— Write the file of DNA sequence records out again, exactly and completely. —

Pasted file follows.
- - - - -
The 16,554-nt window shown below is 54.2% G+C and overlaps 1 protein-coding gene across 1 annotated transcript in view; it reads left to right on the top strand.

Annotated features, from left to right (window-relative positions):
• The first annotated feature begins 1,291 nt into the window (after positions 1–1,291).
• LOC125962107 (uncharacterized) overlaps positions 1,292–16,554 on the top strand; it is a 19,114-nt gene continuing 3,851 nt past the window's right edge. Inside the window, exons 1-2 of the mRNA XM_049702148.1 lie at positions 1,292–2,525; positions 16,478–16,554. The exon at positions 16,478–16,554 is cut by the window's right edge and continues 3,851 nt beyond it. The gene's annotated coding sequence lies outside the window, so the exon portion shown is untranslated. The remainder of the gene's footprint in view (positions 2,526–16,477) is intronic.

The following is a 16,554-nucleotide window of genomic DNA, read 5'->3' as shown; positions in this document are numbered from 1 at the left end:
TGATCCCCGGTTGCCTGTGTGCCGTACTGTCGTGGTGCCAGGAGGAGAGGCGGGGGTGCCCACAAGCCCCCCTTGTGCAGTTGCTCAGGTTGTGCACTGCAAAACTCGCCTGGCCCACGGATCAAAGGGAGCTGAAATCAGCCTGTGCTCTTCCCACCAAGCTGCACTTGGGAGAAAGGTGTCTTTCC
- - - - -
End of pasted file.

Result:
The 16,554-nt window shown below is 54.2% G+C and overlaps 1 protein-coding gene across 1 annotated transcript in view; it reads left to right on the top strand.

Annotated features, from left to right (window-relative positions):
• The first annotated feature begins 1,291 nt into the window (after positions 1–1,291).
• LOC125962107 (uncharacterized) overlaps positions 1,292–16,554 on the top strand; it is a 19,114-nt gene continuing 3,851 nt past the window's right edge. Inside the window, exons 1-2 of the mRNA XM_049702148.1 lie at positions 1,292–2,525; positions 16,478–16,554. The exon at positions 16,478–16,554 is cut by the window's right edge and continues 3,851 nt beyond it. The gene's annotated coding sequence lies outside the window, so the exon portion shown is untranslated. The remainder of the gene's footprint in view (positions 2,526–16,477) is intronic.

The following is a 16,554-nucleotide window of genomic DNA, read 5'->3' as shown; positions in this document are numbered from 1 at the left end:
TGATCCCCGGTTGCCTGTGTGCCGTACTGTCGTGGTGCCAGGAGGAGAGGCGGGGGTGCCCACAAGCCCCCCTTGTGCAGTTGCTCAGGTTGTGCACTGCAAAACTCGCCTGGCCCACGGATCAAAGGGAGCTGAAATCAGCCTGTGCTCTTCCCACCAAGCTGCACTTGGGAGAAAGGTGTCTTTCC